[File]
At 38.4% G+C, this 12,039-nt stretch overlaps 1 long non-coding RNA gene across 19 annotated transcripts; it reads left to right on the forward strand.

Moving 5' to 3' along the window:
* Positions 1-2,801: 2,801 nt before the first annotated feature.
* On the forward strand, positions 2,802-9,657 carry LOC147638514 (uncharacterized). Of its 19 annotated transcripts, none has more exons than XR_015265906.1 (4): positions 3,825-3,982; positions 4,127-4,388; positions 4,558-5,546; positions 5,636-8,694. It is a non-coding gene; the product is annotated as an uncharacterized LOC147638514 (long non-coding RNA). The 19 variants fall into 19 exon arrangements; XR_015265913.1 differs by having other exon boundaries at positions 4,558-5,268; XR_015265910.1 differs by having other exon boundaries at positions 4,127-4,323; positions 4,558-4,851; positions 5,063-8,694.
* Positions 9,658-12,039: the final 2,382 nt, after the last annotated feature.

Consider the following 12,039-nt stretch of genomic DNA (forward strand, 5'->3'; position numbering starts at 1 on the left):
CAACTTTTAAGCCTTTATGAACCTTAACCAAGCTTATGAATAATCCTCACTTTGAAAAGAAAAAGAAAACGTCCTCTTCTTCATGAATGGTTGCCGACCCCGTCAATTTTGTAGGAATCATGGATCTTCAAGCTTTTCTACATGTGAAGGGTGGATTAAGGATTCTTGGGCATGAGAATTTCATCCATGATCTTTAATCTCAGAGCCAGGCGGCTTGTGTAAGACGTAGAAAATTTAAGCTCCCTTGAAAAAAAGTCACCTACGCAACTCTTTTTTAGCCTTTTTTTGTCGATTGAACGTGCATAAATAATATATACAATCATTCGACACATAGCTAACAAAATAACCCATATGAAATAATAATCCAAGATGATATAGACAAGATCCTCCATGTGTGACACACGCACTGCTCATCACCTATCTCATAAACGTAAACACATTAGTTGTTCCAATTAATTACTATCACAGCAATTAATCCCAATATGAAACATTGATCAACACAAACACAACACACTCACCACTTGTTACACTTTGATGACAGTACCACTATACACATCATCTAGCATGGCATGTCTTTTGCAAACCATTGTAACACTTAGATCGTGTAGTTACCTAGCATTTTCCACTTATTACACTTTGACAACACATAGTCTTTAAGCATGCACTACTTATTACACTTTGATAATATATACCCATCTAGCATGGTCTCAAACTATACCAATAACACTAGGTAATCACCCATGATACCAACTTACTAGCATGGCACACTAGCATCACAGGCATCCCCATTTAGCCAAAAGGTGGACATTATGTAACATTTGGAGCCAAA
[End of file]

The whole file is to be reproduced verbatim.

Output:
At 38.4% G+C, this 12,039-nt stretch overlaps 1 long non-coding RNA gene across 19 annotated transcripts; it reads left to right on the forward strand.

Moving 5' to 3' along the window:
* Positions 1-2,801: 2,801 nt before the first annotated feature.
* On the forward strand, positions 2,802-9,657 carry LOC147638514 (uncharacterized). Of its 19 annotated transcripts, none has more exons than XR_015265906.1 (4): positions 3,825-3,982; positions 4,127-4,388; positions 4,558-5,546; positions 5,636-8,694. It is a non-coding gene; the product is annotated as an uncharacterized LOC147638514 (long non-coding RNA). The 19 variants fall into 19 exon arrangements; XR_015265913.1 differs by having other exon boundaries at positions 4,558-5,268; XR_015265910.1 differs by having other exon boundaries at positions 4,127-4,323; positions 4,558-4,851; positions 5,063-8,694.
* Positions 9,658-12,039: the final 2,382 nt, after the last annotated feature.

Consider the following 12,039-nt stretch of genomic DNA (forward strand, 5'->3'; position numbering starts at 1 on the left):
CAACTTTTAAGCCTTTATGAACCTTAACCAAGCTTATGAATAATCCTCACTTTGAAAAGAAAAAGAAAACGTCCTCTTCTTCATGAATGGTTGCCGACCCCGTCAATTTTGTAGGAATCATGGATCTTCAAGCTTTTCTACATGTGAAGGGTGGATTAAGGATTCTTGGGCATGAGAATTTCATCCATGATCTTTAATCTCAGAGCCAGGCGGCTTGTGTAAGACGTAGAAAATTTAAGCTCCCTTGAAAAAAAGTCACCTACGCAACTCTTTTTTAGCCTTTTTTTGTCGATTGAACGTGCATAAATAATATATACAATCATTCGACACATAGCTAACAAAATAACCCATATGAAATAATAATCCAAGATGATATAGACAAGATCCTCCATGTGTGACACACGCACTGCTCATCACCTATCTCATAAACGTAAACACATTAGTTGTTCCAATTAATTACTATCACAGCAATTAATCCCAATATGAAACATTGATCAACACAAACACAACACACTCACCACTTGTTACACTTTGATGACAGTACCACTATACACATCATCTAGCATGGCATGTCTTTTGCAAACCATTGTAACACTTAGATCGTGTAGTTACCTAGCATTTTCCACTTATTACACTTTGACAACACATAGTCTTTAAGCATGCACTACTTATTACACTTTGATAATATATACCCATCTAGCATGGTCTCAAACTATACCAATAACACTAGGTAATCACCCATGATACCAACTTACTAGCATGGCACACTAGCATCACAGGCATCCCCATTTAGCCAAAAGGTGGACATTATGTAACATTTGGAGCCAAA